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US women worry about Trump threats against Planned Parenthood

If the new administration goes through with its promise to defund Planned Parenthood, many of the patients the group serves -- typically low- to middle-income Americans -- will no longer have access to health services.

world Updated: Feb 09, 2017 14:44 IST
Planned Parenthood supporters dressed in pink head to a meeting as opponents dressed in black as they sing before a Senate committee meeting on a bill that would defund Planned Parenthood, Tuesday, Jan 31 in Des Moines, Iowa.
Planned Parenthood supporters dressed in pink head to a meeting as opponents dressed in black as they sing before a Senate committee meeting on a bill that would defund Planned Parenthood, Tuesday, Jan 31 in Des Moines, Iowa.(AP Photo)

When President Donald Trump took office last month heading one of the most vocally anti-abortion administrations in modern US history, it was clear that one of his first targets would be Planned Parenthood.

He has promised to end federal funding for the non-profit health care group with some 650 centers across the United States offering abortions and other health services -- a longtime goal of Republican politicians even though Planned Parenthood says only around three percent of the services it provides are abortion-related.

Shelby Weathers voices a common response to the threat.

“As a woman, I feel almost attacked,” the 18-year-old student says at one of the group’s centers in Phoenix, Arizona, where she has access to contraception.

“It’s really discouraging to hear people are trying to take away access to health care.”

In a clear sign of the administration’s position, vice president Mike Pence recently headlined an anti-abortion march in Washington, where he told the gathering that Trump’s election in November proved that “life is winning in America.”

Trump himself told the marchers in a tweet that they had his “full support.”

Devastating for women

Samaria has just undergone an abortion at the Phoenix clinic. A single mother of two who opposed abortions for many years, she says she is in an unstable relationship and wasn’t ready for a third child.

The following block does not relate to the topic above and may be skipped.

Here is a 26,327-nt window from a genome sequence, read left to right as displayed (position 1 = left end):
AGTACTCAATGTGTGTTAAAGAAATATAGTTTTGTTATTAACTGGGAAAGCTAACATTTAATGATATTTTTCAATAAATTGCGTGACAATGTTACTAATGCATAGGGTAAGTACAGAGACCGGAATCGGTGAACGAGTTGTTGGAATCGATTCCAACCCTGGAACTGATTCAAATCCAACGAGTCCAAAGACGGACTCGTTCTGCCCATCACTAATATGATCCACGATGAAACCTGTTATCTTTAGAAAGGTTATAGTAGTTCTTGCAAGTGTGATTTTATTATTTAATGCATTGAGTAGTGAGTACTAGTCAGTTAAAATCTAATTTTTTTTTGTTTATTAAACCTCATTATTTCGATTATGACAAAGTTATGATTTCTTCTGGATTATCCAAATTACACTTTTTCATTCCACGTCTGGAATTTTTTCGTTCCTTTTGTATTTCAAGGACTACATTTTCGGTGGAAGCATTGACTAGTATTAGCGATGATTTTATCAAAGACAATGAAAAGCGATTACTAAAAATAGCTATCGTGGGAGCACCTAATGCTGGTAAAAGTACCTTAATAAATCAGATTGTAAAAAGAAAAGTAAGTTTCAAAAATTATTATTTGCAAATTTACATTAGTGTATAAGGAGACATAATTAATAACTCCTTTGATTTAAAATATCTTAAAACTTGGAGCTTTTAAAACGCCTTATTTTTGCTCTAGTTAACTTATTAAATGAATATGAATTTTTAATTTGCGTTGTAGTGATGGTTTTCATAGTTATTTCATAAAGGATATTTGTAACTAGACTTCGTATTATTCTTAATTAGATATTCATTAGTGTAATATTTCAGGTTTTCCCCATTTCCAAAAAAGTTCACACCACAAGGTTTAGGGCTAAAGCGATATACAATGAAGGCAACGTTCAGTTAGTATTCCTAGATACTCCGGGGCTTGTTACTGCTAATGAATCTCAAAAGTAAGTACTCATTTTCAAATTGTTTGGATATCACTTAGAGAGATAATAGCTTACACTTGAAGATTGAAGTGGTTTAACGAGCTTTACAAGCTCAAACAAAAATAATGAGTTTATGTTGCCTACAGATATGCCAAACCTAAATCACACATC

“I felt so depressed,” she said with tears in her eyes. “You have to say goodbye to someone you don’t even know.”

Deanna Wambach -- the head doctor for Planned Parenthood in Arizona -- wears green hospital scrubs as she prepares to examine a patient in a room equipped with a gynecological examination chair and a model representing the female reproductive system.

She’s worried. If the new administration goes through with its promise to defund Planned Parenthood, many of the patients the group serves -- typically low- to middle-income Americans -- will no longer have access to health services.

The group, which serves some 2.5 million men and women a year, relies on federal funding for more than 40 percent of its operating budget.

“That would be devastating for women,” she says. “In Arizona alone, we serve over 33,000 women.”

Others express outrage.

Gabrielle Goodrick, who practices abortions at a private clinic in Phoenix, denounced the threat to defund Planned Parenthood as nothing but a “smokescreen,” given that it’s been illegal to use federal funds for abortions for decades.

“The defunding never had anything to do with abortion,” she said. “It’s an attack on all abortion providers to demonize them.”

“They’re defunding pap smears, breast cancer and STD (sexually transmitted disease) screenings,” she added.

The days following Trump’s election saw a 900 percent increase in patients seeking contraception, Wambach says.

She now fears a spike in unwanted pregnancies, and stresses that women who want abortions will find ways to get them.

‘Major benefit for women’

Making it harder for women to have access to contraception or abortion will only lead to unwanted pregnancies or late-term abortions that can cost up to $3,500 dollars, Goodrick says.

In Arizona, which has some of the toughest legislations in the country, patients must foot the cost.

As a result, many desperate women are taking more risks.

“We definitely have seen patients ordering pills online,” Goodrick said. “We’ve had patients we can’t quite tell what happened but when you check their uterus, it seems a mess.”

Nevertheless, pro-life groups such as the Susan B. Anthony List insist that cutting federal funds for Planned Parenthood would be “a major benefit to women’s health.”

Mallory Quigley, a spokeswoman for the group, says the funds could be reallocated to more than 13,000 community health centers that provide the same services -- but not abortions.

But experts point out that existing health centers will be unable to absorb Planned Parenthood patients.

In rural regions where cuts in subsidies and tougher legislation have led to the shutdown of Planned Parenthood centers, the authorities say they have seen a big uptick in sexually transmitted diseases even though other factors, such as drug addiction, also play a role.

Meanwhile, the immediate threat to defund Planned Parenthood is just an opening salvo in the battle against abortion.

If Trump’s current nominee to the Supreme Court, Neil Gorsuch -- a judge known for his pro-life stance -- is confirmed, a majority of conservative justices could threaten the constitutional right to abortions itself.

Read| Eight countries sign up to counter Trump’s global anti-abortion move